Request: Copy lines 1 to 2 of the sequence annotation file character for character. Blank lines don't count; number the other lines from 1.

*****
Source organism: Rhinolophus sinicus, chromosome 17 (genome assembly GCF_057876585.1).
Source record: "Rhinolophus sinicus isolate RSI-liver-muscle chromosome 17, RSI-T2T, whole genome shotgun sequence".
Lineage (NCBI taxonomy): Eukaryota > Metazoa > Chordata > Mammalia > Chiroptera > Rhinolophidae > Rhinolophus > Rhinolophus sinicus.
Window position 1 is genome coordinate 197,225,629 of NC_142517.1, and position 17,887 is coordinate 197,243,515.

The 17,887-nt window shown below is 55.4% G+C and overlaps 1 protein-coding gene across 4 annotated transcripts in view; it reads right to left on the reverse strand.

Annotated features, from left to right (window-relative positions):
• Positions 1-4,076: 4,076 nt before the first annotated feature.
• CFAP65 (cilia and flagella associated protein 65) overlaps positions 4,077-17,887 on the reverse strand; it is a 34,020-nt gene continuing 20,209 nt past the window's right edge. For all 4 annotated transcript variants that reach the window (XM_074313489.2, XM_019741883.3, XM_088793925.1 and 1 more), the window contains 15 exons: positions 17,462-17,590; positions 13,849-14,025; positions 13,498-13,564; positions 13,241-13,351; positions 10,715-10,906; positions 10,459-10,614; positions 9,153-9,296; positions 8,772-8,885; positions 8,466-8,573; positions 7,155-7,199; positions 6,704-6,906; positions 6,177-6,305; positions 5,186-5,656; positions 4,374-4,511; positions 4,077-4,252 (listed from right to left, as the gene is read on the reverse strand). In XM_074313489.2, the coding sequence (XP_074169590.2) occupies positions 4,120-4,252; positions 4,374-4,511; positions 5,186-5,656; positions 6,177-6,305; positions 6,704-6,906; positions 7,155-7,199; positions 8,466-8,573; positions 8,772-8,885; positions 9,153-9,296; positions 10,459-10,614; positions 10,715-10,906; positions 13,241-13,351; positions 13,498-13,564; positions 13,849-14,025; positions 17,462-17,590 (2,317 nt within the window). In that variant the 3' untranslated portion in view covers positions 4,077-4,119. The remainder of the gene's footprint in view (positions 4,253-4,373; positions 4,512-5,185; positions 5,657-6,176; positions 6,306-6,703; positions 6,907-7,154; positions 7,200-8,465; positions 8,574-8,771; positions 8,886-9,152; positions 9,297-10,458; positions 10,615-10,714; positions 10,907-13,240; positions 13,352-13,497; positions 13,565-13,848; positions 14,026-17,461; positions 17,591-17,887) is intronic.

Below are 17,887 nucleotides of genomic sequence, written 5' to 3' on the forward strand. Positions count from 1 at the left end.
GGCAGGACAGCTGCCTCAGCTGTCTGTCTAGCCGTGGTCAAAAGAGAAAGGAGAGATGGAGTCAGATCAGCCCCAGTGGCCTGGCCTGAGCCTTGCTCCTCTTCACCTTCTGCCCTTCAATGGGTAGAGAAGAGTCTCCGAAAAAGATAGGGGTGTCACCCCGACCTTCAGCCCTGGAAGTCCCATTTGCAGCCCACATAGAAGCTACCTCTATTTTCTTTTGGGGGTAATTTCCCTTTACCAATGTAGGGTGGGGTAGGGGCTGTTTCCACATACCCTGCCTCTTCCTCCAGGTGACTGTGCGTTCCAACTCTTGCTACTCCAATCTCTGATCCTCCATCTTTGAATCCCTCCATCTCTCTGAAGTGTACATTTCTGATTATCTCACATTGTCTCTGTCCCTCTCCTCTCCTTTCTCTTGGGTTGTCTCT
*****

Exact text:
Source organism: Rhinolophus sinicus, chromosome 17 (genome assembly GCF_057876585.1).
Source record: "Rhinolophus sinicus isolate RSI-liver-muscle chromosome 17, RSI-T2T, whole genome shotgun sequence".